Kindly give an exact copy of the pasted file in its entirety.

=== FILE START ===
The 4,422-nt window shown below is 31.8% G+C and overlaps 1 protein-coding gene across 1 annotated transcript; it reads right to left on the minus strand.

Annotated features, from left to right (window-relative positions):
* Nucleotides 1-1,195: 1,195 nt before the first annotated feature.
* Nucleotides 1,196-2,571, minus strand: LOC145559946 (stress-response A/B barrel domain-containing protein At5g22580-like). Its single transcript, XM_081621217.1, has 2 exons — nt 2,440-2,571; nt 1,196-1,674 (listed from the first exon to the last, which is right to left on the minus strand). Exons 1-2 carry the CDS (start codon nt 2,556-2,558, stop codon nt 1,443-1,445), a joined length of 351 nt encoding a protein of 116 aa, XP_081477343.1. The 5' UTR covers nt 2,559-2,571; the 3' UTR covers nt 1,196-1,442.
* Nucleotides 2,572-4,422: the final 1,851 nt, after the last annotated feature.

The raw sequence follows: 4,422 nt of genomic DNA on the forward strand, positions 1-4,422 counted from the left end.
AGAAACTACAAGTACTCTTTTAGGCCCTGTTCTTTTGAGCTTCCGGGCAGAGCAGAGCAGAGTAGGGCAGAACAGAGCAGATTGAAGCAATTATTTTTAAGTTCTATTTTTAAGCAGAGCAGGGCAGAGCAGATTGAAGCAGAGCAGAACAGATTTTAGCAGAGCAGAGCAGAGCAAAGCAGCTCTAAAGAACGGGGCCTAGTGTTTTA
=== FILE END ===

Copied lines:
The 4,422-nt window shown below is 31.8% G+C and overlaps 1 protein-coding gene across 1 annotated transcript; it reads right to left on the minus strand.

Annotated features, from left to right (window-relative positions):
* Nucleotides 1-1,195: 1,195 nt before the first annotated feature.
* Nucleotides 1,196-2,571, minus strand: LOC145559946 (stress-response A/B barrel domain-containing protein At5g22580-like). Its single transcript, XM_081621217.1, has 2 exons — nt 2,440-2,571; nt 1,196-1,674 (listed from the first exon to the last, which is right to left on the minus strand). Exons 1-2 carry the CDS (start codon nt 2,556-2,558, stop codon nt 1,443-1,445), a joined length of 351 nt encoding a protein of 116 aa, XP_081477343.1. The 5' UTR covers nt 2,559-2,571; the 3' UTR covers nt 1,196-1,442.
* Nucleotides 2,572-4,422: the final 1,851 nt, after the last annotated feature.

The raw sequence follows: 4,422 nt of genomic DNA on the forward strand, positions 1-4,422 counted from the left end.
AGAAACTACAAGTACTCTTTTAGGCCCTGTTCTTTTGAGCTTCCGGGCAGAGCAGAGCAGAGTAGGGCAGAACAGAGCAGATTGAAGCAATTATTTTTAAGTTCTATTTTTAAGCAGAGCAGGGCAGAGCAGATTGAAGCAGAGCAGAACAGATTTTAGCAGAGCAGAGCAGAGCAAAGCAGCTCTAAAGAACGGGGCCTAGTGTTTTA